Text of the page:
The Moe model disproved: What next?
The Moe multiple reentrant wavelets model was based upon the observations of Gordon Moe in the 1950s, but the conclusions he drew from his experiments that inspired him to develop the first AF simulation have recently been disproven.
To that end, Albert Waldo (Case Western Reserve University, Cleveland, OH, USA) will speak to delegates this morning about putting multiple reentrant wavelets to rest – at least in the Moe model.
Computer models form an element in the battery of methodologies that help us to question and test the putative mechanisms at play in diseases such as AF that are still so poorly understood. The Moe model emerged in this way as one of the predominant theories of AF, and although various newer models have emerged since then, the legacy of his pioneering work endures. Dr Waldo described the experimental observations that led Moe to develop his simulation: “Moe used a canine heart, and he isolated the vagus nerve,” he said. “While stimulating the vagus nerve, he burst-paced the atria and made atrial fibrillation. Moe was unable to map the atrial fibrillation, but when he looked at the atria he said it looked like Brownian motion, the way the atria were moving; it’s often described as a ‘bag of worms’ when the atria are not contracting normally.
“He hypothesized that it was likely due to multiple wavelets reentering – so-called random reentry. These observation led him to do one of the very first computer models of an arrhythmia and he did so a few years later in 1962, which he said confirmed the multiple wavelet hypothesis of random reentry causing atrial fibrillation. So this was the only theory out there, although there had been much speculation before, but his model became the predominant hypothesis. So according to the multiple reentrant wavelet hypothesis, during atrial fibrillation, reentrant wavelets (which almost never manifest what we call head-tail interaction or circus movement) randomly propagate in both atria along routes primarily determined by local atrial refractory periods as well as conduction velocity and also tissue mass.”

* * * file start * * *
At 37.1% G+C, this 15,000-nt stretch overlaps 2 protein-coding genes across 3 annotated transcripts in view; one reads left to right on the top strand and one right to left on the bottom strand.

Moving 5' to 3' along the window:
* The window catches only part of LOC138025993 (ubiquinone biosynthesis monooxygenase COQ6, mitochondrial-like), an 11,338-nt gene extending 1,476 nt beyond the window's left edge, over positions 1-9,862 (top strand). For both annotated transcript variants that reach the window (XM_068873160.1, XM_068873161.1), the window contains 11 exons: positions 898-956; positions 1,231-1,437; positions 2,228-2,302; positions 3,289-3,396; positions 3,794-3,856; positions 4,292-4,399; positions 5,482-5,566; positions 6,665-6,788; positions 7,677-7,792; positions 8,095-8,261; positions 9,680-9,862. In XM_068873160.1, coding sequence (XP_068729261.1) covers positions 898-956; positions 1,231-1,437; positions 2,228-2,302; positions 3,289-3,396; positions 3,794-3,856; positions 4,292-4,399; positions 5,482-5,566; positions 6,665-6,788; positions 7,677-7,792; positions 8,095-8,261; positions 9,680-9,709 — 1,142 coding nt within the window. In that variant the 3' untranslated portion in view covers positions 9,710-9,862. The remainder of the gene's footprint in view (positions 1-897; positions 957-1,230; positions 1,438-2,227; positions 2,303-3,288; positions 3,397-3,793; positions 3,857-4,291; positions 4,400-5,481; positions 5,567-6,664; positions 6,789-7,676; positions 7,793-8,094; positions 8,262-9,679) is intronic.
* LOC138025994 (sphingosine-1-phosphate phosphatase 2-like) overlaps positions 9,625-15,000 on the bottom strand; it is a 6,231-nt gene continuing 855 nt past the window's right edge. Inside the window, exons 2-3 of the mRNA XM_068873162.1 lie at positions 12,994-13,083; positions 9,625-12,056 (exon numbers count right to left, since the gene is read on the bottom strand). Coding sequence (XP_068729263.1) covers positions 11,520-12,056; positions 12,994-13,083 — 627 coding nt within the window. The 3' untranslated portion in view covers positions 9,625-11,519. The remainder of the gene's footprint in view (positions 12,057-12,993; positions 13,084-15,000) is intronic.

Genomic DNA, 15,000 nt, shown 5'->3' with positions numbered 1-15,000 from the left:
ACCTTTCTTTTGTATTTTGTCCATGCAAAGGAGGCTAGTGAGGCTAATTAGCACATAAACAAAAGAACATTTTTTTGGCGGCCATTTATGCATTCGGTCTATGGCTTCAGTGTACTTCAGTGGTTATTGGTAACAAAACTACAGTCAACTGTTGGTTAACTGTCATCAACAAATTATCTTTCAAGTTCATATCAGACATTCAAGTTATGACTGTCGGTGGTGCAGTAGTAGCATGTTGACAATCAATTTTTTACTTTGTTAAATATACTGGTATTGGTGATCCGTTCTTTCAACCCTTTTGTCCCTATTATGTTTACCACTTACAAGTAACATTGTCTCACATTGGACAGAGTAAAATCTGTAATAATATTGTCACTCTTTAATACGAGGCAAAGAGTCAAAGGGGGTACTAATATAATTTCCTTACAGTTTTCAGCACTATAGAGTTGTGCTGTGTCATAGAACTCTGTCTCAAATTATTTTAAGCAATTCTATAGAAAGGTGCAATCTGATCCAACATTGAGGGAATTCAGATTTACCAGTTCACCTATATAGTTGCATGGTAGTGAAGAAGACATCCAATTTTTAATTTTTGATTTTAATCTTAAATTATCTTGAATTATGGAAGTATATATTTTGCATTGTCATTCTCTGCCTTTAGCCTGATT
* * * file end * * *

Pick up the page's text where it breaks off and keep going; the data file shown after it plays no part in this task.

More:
Subsequently, the Allessie lab performed electrophysiological studies in vitro with a high dose of acetylcholine perfusing the heart in an effort to test Moe’s prediction of 20 to 40 wavelets being necessary to sustain fibrillation. Dr Waldo explained: “He mapped it with a new system of electrodes endothelially in an egg-shaped device that he put through the mitral and tricuspid valves, recording endocardially from about 172 sites in each atrium. He thought that his work supported the Moe hypothesis, but he said that he thought there were only four to six simultaneously circulating random reentrant wavelets that were necessary to sustain atrial fibrillation. The thing about Allessie’s study is not to say that it isn’t valid, but he infused a very big dose of acetylcholine – in that scenario all the atrial tissue gets the same dose, whereas when you stimulate the vagus nerve the acetylcholine is released locally at the nerve endings so it’s not uniform so it’s a very different process.”
Speaking a little about the similarities that draw alternate models of AF together, Dr Waldo described the process that prompted his own investigations into the Moe model: “Virtually all of these models have demonstrated a driver mechanism for atrial fibrillation: either a single focus or multiple foci, or a single reentrant circuit or unstable reentrant circuit,” he said. “These driver mechanisms are very rapid and all include the existence of a source – a single source – of very rapid rates which produce high frequency wavefronts that interact with the atrial tissue variably because of refractory periods and conduction properties, etc. This produces atrial fibrillation: fibrillatory conduction. So the driver mechanism is responsible for maintaining the atrial fibrillation in these models. And it’s not random reentry. It’s either ordered reentry or a single focus firing rapidly, and that’s the point in animal models.”